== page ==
Nagaon, Nov. 2: A just-retired jawan leaving for home and six colleagues were today gun-ned down in one of the more audacious militant attacks in Assam in recent months.
Police suspect the anti-talks faction of the Dima Halam Daogah (DHD), a group representing the Dimasa tribe of North Cachar Hills district, of being behind the ambush on a desolate stretch of hilly road about 200km from Guwahati and 70km from Haflong.
The slain personnel were escorting the commanding officer of the CRPF’s 50th Battalion, P.K. Chetry, from Haflong to Lanka in Nagaon district when the rebels struck between Dehangi and Doyangmukh around 10.30am.
For sub-inspector P.K. Awasthi, who retired from service on Wednesday, it was meant to be a journey back home to a life bereft of the tensions of serving in a militant-infested area. He had hitched a ride to Lanka on the third and last vehicle in the convoy, which is the one the militants chose to attack. The retired jawan was to have proceeded to Guwahati from Lanka on his own and then catch a train to his native village of Rampur in Uttar Pradesh.
The officer in-charge of Umrangshu police station, Anil Moran, said from the ambush site that the militants probably had information that a convoy would pass that way and were lying in wait on both sides of the road. “They let the first two vehicles pass and targeted the pick-up van (in which the guards were travelling) with grenades and a hail of bullets from automatic weapons. The jawans had no time to retaliate. All of them died where they fell.”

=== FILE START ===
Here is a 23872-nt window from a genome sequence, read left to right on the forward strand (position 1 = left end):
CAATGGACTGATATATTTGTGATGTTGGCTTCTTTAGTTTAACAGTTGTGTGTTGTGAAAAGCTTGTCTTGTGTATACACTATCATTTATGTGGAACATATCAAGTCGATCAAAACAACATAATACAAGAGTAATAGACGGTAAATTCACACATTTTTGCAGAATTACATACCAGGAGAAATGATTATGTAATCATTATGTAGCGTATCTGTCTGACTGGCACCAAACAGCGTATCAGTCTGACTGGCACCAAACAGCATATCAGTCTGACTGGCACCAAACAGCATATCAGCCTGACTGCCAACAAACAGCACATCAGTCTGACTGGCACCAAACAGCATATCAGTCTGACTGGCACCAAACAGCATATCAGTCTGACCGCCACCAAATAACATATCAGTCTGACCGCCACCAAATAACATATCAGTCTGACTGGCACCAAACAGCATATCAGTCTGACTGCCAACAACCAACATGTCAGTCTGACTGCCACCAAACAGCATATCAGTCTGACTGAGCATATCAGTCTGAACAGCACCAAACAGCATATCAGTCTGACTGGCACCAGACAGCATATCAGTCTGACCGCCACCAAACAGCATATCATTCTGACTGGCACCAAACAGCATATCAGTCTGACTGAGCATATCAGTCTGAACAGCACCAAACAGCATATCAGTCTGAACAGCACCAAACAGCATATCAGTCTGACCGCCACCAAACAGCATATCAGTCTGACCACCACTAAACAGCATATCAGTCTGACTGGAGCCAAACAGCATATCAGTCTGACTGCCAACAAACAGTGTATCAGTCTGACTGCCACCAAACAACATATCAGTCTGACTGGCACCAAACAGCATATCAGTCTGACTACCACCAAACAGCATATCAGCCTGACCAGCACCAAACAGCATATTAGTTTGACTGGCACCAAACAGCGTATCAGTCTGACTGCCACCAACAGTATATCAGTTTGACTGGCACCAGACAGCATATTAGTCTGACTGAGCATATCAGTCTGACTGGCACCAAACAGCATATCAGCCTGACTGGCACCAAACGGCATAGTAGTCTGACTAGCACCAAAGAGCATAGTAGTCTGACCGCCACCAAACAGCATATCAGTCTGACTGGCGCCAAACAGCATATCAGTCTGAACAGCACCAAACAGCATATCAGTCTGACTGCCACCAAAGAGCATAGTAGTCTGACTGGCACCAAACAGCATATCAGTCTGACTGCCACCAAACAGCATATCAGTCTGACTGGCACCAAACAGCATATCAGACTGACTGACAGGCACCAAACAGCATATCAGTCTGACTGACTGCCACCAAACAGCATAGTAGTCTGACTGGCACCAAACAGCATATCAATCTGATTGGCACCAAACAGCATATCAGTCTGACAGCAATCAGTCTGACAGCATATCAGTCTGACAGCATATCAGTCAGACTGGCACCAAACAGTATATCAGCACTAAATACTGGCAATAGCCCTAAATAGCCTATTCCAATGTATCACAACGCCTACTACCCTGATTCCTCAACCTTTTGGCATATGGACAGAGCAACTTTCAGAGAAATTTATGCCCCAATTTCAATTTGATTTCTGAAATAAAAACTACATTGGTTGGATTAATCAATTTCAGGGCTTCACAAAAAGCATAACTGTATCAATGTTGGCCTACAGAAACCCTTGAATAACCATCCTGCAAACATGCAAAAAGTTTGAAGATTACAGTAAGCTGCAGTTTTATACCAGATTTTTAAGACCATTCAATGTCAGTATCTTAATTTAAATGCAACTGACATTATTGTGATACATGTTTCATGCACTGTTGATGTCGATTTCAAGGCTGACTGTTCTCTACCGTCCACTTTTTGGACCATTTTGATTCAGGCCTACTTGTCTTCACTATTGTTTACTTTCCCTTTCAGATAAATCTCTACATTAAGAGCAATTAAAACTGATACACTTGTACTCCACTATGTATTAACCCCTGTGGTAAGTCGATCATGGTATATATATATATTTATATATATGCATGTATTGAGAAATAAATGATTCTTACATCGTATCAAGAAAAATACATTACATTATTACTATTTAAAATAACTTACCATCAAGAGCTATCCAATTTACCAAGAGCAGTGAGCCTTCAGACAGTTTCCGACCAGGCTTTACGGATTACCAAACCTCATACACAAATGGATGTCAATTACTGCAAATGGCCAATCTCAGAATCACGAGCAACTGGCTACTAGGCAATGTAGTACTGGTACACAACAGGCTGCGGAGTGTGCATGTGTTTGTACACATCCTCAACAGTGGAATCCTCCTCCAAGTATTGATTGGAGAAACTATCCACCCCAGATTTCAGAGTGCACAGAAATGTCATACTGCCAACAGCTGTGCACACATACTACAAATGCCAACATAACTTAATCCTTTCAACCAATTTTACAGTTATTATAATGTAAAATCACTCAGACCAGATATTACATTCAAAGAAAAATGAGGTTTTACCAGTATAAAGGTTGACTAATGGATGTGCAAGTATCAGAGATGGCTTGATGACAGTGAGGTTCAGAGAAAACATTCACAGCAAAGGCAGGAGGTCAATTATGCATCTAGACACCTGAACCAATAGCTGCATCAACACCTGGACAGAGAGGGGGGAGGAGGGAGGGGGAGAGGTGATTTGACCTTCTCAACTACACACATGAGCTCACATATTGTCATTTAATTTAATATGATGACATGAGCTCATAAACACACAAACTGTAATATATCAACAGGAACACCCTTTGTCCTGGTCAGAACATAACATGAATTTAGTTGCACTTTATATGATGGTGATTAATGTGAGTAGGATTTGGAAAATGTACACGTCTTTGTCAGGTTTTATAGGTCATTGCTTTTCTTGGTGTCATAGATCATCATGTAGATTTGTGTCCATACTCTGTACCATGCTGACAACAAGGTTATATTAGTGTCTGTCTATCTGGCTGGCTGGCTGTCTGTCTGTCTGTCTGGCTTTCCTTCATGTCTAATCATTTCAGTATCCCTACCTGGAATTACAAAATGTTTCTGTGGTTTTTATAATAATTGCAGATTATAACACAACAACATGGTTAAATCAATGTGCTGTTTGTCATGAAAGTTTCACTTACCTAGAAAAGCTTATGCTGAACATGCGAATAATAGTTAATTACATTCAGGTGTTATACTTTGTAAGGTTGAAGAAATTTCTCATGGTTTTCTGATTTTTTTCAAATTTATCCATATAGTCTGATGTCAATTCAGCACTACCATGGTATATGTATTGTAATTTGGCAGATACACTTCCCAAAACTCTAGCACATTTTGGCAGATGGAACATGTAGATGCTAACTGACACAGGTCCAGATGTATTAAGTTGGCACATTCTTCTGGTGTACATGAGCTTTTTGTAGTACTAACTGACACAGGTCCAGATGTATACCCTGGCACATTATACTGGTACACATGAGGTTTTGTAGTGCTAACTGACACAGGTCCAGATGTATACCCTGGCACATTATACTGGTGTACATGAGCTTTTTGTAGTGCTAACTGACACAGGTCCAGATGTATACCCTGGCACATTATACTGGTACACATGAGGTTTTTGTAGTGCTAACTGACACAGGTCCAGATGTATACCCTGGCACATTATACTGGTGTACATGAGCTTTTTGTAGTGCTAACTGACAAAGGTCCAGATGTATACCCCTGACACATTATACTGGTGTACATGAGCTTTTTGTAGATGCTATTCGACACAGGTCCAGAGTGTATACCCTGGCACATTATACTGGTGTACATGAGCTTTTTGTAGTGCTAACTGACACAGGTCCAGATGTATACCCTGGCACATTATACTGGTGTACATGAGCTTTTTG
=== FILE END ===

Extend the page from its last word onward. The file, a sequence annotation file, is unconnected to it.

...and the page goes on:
The two vehicles in front sped away to Doyangmukh, from where the survivors called the police for help.
The others who died in the attack were A.D. Varma, Nav-in Chand, Sahadev Chandra Rai, D.N. Tiwari, Anil Kumar Rai and Prasanta Bora. Varma was a havildar from Tripura, Chand a sub-inspector from Uttaranchal, Sahadev Rai a constable from Kokrajhar, Tiwari a havildar from Uttar Pradesh, Anil Rai a driver from the same state and Bora a constable from Nagaon.
The additional superintendent of police (security) of North Cachar Hills, Nitai Chandra Ghosh, said the ambush had the stamp of the Jewel Gorlosa-led faction of the DHD. “Prima facie, the needle of suspicion points to this anti-talks faction of the Dimasa militant group.”
The faction ambushed a team of railway employees, killing 11 of them, in a village under Maibong police station on October 6 last year. This year, it killed the chief executive member of the North Cac-har Hills Autonomous Council, Purnendu Lanthasa, and a colleague, Nindu Langthasa, just nine days before elections to the council were to be held.
The police suspect today’s attack was in retaliation to the arrest of 10 DHD(J) members between October 15 and 17 in North Cachar Hills and neighbouring Meghalaya.
The other faction of the DHD is in ceasefire with Delhi and the state government.